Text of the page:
Courtesy Scott JerniganScott Jernigan was never the type of person you might expect to become a drug addict. He had a wife and two successful children, one of whom just earned a master’s degree. He had a well-paying job, a house on a river, and even owned his own boat. The unraveling began when Jernigan, 53, had back surgery for an injury.
At first, he made the mistake of returning to work too soon. Injuring himself again, he required another surgery to repair the crumbling disk in his back. His surgeon had yet to return from a vacation when the second injury occurred, and to tolerate the excruciating pain until his next operation, he began to take opioid painkillers. It was during this time that he believes his opiate addiction began. “By the time I received my second surgery to repair the disk, three weeks after the first surgery, I knew I was addicted to painkillers,” Jernigan says. (Here’s what your doctor probably won’t tell you about painkillers.)
In the beginning, he was able to get the prescription opioids from local pain clinics, but as his need for the drug grew, he turned to the streets and bought them from dealers. At one of his lowest points, even his drug dealer told him to slow down, as he was consuming 30 of the 30 milligram pills per day. Driven by only the desire to get his next fix, he spent $150,000 of his family’s savings in one year. He subsequently sold his home on the river as well as his boat. Jernigan became so focused on finding more drugs, he lost all interest in work, and quit his job without a second thought. He recalls that at one point, his wife even caught him trying to snort the pills.
Although he recognized that his addiction had taken over his life and was affecting his family, his efforts to attempt to quit the drug failed repeatedly, as each time the withdrawal symptoms were simply too much to bear. Close to losing his family along with the home they shared, Jernigan realized he couldn’t fight the battle alone and contacted his doctor. Jernigan reflected, “I was at a point where I lost my boat and second home, had spent way too much money, and I was in a vicious cycle of trying to quit and then relapsing to avoid the withdrawal symptoms. I decided I needed help.” Addiction often affects family members as much as the addict, and his wife was no exception. “My wife knew I was struggling but also was having a hard time dealing with the struggle of having an addicted husband. Our house and my family were on the line, and I knew I needed to find a doctor to help me,” he told Reader’s Digest. In the two years since taking opioids, his addiction nearly cost him everything. “I was sick and tired of being sick and tired,” Jernigan recalls.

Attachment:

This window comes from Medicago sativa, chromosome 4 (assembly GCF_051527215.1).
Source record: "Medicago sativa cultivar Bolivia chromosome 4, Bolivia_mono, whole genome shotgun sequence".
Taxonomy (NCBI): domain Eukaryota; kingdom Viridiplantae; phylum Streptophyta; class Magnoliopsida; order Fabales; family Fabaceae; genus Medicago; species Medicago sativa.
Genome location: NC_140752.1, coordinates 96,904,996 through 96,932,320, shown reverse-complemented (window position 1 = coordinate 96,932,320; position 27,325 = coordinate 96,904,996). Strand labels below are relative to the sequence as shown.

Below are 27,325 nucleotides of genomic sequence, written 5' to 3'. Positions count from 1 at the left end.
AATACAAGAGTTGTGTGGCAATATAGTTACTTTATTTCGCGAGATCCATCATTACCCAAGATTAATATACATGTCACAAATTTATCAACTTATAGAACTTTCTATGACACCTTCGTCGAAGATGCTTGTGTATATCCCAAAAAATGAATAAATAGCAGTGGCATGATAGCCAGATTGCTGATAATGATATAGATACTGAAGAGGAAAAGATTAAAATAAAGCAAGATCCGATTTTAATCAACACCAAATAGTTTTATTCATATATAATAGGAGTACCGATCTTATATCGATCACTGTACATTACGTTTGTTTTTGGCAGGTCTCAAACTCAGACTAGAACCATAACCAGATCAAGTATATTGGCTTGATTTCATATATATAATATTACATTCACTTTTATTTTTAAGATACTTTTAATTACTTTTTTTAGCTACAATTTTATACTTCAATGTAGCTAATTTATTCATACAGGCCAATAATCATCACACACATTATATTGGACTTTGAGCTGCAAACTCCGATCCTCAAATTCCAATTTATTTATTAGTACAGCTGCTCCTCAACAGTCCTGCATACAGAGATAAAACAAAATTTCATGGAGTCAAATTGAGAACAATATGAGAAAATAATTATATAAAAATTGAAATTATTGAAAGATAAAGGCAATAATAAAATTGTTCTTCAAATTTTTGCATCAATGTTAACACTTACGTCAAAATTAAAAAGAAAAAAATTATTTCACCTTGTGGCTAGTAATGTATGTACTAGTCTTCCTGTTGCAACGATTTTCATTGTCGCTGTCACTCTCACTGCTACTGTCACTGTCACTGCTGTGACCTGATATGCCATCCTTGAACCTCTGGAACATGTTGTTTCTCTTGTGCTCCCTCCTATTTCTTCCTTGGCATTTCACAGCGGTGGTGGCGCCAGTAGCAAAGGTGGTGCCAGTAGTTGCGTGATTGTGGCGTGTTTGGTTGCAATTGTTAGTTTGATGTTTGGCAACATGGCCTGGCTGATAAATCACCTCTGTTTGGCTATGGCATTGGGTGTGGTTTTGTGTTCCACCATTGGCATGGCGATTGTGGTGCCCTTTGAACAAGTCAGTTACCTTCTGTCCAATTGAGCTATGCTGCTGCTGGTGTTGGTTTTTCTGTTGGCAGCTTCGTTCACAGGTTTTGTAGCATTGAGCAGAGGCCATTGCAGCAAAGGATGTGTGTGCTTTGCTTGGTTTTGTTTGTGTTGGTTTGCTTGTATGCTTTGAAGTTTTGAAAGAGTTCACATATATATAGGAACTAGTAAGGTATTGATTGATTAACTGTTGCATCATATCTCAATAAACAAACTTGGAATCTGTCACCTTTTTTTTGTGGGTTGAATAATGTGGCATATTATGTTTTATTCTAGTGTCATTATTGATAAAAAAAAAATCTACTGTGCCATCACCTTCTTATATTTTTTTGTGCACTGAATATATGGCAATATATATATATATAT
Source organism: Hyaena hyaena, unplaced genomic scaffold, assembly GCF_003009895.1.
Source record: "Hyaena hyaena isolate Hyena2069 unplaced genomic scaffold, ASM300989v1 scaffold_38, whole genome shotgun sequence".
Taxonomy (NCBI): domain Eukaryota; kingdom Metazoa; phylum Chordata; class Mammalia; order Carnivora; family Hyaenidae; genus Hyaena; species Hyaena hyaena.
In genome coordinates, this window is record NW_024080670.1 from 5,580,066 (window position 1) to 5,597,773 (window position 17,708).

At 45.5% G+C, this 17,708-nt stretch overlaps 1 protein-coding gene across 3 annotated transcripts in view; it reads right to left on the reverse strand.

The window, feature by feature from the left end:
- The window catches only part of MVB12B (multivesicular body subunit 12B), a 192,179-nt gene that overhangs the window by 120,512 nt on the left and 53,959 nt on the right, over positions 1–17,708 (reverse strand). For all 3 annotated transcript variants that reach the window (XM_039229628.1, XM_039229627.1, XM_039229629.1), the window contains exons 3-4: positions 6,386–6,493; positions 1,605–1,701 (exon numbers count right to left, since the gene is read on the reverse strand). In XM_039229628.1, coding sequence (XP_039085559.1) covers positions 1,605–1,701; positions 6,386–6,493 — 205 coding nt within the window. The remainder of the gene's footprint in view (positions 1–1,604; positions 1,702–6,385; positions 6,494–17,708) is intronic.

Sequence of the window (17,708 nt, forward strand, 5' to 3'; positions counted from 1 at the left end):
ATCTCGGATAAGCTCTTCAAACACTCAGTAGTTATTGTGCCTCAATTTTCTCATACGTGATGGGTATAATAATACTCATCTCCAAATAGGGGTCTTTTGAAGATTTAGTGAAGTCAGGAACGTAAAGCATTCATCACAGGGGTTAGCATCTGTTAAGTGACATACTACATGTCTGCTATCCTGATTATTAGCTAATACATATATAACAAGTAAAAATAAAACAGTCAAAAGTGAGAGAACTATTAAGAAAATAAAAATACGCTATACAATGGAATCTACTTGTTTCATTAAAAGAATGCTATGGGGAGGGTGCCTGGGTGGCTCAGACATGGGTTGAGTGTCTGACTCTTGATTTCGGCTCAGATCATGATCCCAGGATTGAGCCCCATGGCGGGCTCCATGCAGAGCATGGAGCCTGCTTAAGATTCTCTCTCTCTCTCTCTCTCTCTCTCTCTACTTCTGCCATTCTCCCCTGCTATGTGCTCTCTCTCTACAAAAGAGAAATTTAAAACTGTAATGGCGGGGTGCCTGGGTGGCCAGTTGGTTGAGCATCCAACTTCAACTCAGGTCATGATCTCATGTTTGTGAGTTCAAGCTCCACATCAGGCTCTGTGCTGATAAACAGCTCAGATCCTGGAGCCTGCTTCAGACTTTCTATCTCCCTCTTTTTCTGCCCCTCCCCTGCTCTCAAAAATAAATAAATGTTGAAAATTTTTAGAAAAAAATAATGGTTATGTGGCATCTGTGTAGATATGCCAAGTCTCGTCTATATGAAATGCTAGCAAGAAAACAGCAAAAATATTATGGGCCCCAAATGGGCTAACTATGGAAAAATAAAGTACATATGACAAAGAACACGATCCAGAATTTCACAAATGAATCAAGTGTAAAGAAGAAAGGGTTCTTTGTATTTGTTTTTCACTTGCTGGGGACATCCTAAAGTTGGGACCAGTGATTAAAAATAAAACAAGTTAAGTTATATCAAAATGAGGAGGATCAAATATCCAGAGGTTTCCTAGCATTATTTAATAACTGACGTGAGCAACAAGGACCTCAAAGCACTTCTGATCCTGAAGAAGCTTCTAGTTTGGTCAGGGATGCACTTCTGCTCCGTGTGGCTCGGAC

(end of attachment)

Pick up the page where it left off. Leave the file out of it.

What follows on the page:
His doctor suggested he take part in a drug trial using the drug Probuphine, which treat opioid dependence. The medication is delivered by an implant placed under the skin that releases a steady dose of Buprenorphine, which prevents withdrawal symptoms and reduces cravings. Buprenorphine works by binding to the same receptor as opioids, but binding to them more tightly, so it stays locked in longer, and it locks out any other opioid medication. So even if Jernigan were to take an opioid pill, it would have no effect, because the Buprenorphine would block it. The implant for opiate addiction has played a profound role in Jernigan’s recovery.
Since beginning treatment with Probuphine for his addiction, Jernigan has remained clean and is back to himself. He credits the medication for saving his life, adding, “My wife was the first to point out that I had finally returned to being the happy, ambitious person she used to know—in fact, after years of being unable to appreciate anything except getting high, she caught me whistling and singing!” He now travels frequently for work, and the implanted medication has proven to be an easy and efficient way of receiving treatment, and he prefers it to taking daily pills. (This common painkiller could up your risk for cardiac arrest.)
Although his days of addiction are a memory, Jernigan won’t soon forget the reality of what was, saying, “I’m reminded constantly of my addiction. I’m reminded when I take the buprenorphine pill each day, by the look on the pharmacist’s face when I pick up my prescription each month, and when I go on a trip with my family and have a moment of panic when I can’t remember if I’ve packed my medication.” He is quick to recommend the life-saving treatment to others, advising others struggling with opioid addiction, to talk to a doctor who has the ability to prescribe buprenorphine, which is a medication-assisted treatment. “An addict is not going to get better until the pain of withdrawal is gone,” he says.